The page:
Raising Brine Shrimp to Adult size

  

Many pet shops sell live adult brine shrimp (Artemia).  That is fine if you live near a pet shop. The closest one to me that sells adult brine shrimp is about an hour’s round trip away. At about $2 a bag and 2 gallons of gas, it just does not make sense for me to buy live shrimp. 

I have had success raising brine shrimp to adulthood outside.  Growing your own brine shrimp is cost effective even if you don’t have to make a long trip to buy them.The first step is finding a suitable container.  

The 3-4’ plastic children’s wading pools can produce large quantities of brine shrimp. The problem is that they are very shallow. If you get several inches of rain they will over flow and dilute the salt water the shrimp live in. This usually kills the shrimp. Use the wading pools if  your climate does not have heavy rains.  

I have switched over to plastic buckets for yard work. They hold about 20 gallons.  I fill them up to about 5” from the top.  A heavy rain will dilute the salt, but it does not over flow and lose the salt. The specific gravity will rise as the water evaporates.  Also, 4” of rain in a 4” deep pool has a much larger effect than 4” of rain in a 15” bucket. Unfortunately the buckets are not as productive as the pools. I think this is because of the smaller area to get sun, which helps the algae grow. The Artemia eat the algae.

Find a sunny location for your container and fill with water.  Let it sit for a few days if your water has chlorine or other chemicals. Add in a teaspoon of Miracle Grow and some green water. Over the course of a week or so, add salt until the specific gravity reaches about 1.020.  The algae water will adapt to the increasing salt.

Solar salt for water softeners is an inexpensive source of the salt. Don’t use types that have additives for rust.  I usually add some Epsom salts as well.  We have hard well water, but if you have soft water, add some sodium bicarbonate (baking soda) as well.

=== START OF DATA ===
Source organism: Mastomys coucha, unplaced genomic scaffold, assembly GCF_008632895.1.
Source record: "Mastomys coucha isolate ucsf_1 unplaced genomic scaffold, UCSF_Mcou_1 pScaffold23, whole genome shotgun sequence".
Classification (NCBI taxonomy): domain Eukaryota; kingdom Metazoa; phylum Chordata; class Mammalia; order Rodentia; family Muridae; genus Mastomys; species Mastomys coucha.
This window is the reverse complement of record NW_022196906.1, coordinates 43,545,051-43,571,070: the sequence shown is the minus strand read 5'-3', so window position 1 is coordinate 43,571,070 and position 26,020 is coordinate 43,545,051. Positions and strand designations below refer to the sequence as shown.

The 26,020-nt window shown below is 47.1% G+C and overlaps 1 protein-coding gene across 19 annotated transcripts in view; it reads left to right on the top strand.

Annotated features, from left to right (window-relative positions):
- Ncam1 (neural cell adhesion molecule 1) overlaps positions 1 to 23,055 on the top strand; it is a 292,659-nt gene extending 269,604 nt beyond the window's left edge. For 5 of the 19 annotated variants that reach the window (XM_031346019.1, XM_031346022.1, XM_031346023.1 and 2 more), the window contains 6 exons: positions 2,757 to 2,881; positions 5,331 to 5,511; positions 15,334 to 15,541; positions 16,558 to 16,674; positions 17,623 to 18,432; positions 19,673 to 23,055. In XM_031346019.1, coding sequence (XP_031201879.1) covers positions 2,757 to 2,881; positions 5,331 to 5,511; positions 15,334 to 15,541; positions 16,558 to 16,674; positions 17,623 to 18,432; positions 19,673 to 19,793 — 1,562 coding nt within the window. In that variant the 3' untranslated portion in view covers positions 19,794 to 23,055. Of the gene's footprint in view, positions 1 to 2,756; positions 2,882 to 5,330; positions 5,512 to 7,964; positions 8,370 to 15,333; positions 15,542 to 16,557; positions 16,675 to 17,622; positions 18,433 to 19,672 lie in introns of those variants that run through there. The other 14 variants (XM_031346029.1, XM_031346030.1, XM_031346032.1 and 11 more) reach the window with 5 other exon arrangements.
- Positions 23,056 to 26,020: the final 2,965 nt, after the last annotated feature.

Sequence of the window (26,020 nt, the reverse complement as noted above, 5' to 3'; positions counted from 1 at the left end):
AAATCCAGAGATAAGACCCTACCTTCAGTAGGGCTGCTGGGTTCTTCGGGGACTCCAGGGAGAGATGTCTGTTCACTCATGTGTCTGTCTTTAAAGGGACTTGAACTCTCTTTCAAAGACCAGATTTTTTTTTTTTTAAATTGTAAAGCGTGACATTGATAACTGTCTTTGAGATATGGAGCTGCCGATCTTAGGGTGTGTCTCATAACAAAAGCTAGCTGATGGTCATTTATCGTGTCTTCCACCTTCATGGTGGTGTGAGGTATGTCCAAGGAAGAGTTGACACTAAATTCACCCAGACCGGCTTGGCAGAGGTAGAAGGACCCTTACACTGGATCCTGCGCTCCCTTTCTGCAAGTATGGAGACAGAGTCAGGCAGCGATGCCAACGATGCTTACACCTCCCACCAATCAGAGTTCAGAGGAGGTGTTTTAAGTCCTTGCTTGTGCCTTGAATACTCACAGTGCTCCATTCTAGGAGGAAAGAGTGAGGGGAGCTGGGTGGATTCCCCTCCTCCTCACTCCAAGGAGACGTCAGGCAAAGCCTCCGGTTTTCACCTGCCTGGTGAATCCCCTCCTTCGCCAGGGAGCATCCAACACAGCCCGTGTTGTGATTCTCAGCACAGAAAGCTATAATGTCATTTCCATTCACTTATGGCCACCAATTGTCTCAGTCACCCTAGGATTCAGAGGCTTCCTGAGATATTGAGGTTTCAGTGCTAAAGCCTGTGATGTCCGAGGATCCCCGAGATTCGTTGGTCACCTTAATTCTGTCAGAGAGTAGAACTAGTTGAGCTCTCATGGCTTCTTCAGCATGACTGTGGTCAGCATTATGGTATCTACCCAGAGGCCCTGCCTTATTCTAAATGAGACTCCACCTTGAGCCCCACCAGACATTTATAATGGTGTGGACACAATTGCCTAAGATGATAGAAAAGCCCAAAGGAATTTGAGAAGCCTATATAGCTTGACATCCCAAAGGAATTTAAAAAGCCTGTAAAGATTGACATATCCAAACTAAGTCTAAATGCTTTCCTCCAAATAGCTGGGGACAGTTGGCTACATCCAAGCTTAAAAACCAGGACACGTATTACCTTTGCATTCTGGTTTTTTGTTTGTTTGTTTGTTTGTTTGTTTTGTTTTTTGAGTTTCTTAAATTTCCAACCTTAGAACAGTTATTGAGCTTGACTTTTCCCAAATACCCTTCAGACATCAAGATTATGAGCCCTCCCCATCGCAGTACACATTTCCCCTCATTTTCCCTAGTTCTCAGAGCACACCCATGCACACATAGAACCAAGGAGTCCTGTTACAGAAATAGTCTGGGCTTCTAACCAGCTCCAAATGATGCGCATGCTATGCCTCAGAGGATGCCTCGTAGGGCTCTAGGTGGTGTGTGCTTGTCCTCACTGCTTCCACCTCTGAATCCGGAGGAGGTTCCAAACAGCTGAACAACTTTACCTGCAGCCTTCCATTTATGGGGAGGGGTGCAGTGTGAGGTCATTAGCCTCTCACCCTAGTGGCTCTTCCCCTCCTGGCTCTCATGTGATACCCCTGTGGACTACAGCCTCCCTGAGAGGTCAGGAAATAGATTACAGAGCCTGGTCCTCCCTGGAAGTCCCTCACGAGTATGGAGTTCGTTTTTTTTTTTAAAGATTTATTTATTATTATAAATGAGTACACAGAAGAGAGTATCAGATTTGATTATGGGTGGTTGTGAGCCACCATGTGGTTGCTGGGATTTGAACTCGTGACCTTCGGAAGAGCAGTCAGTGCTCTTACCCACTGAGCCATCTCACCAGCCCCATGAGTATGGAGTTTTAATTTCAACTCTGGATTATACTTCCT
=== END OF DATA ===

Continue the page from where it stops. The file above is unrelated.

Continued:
When you reach the proper specific gravity you can add some baby brine shrimp. I add the dregs from the brine shrimp I hatch to feed baby fish. Even when you are done harvesting the shrimp for your fish, there will typically be hundreds left. You could put eggs directly in the outside pool if you wish but I try to keep the egg shells out of the container. 

In a couple of days, the shrimp loose their orange color and you won’t be able to see them. You will think they died. Have faith. They are probably doing just fine. They will grow enough to see them again in a week or so.  I add more baby brine shrimp ever week or two.  

After about 3 weeks they will reach harvest size.  Use a course net to catch the larger ones while letting the small one through.  

Supplemental feeding with green water is useful. Algae will sometimes form on the sides and bottom of the container. That is great as brine shrimp will scrape it off if they can’t get enough by filter feeding.  

As the brine shrimp grow to adult size they will start to reproduce on their own. If you don’t add more baby shrimp you can sometimes see small shrimp from natural reproduction.  I  don’t think they reproduce fast enough on their own to keep up with harvesting. If you are using hatching water you would otherwise throw out, you can keep a steady stream of adult shrimp for no additional cost.  

As the water gets cooler they don’t grow very much but they will stay alive until the water gets close to the freezing point. Because salt water freezes at lower temperature than fresh water, they last later in the year than daphnia, which I also raise outdoors. Here in south eastern Wisconsin I can harvest until mid-November in most years.  

If you let the container freeze over the winter, there is a good chance the shrimp will reappear in the spring.  I found it is best though to start with fresh water each spring for maximum production. 

© 2009 - 2018 Gary C. Sutcliffe

  

  

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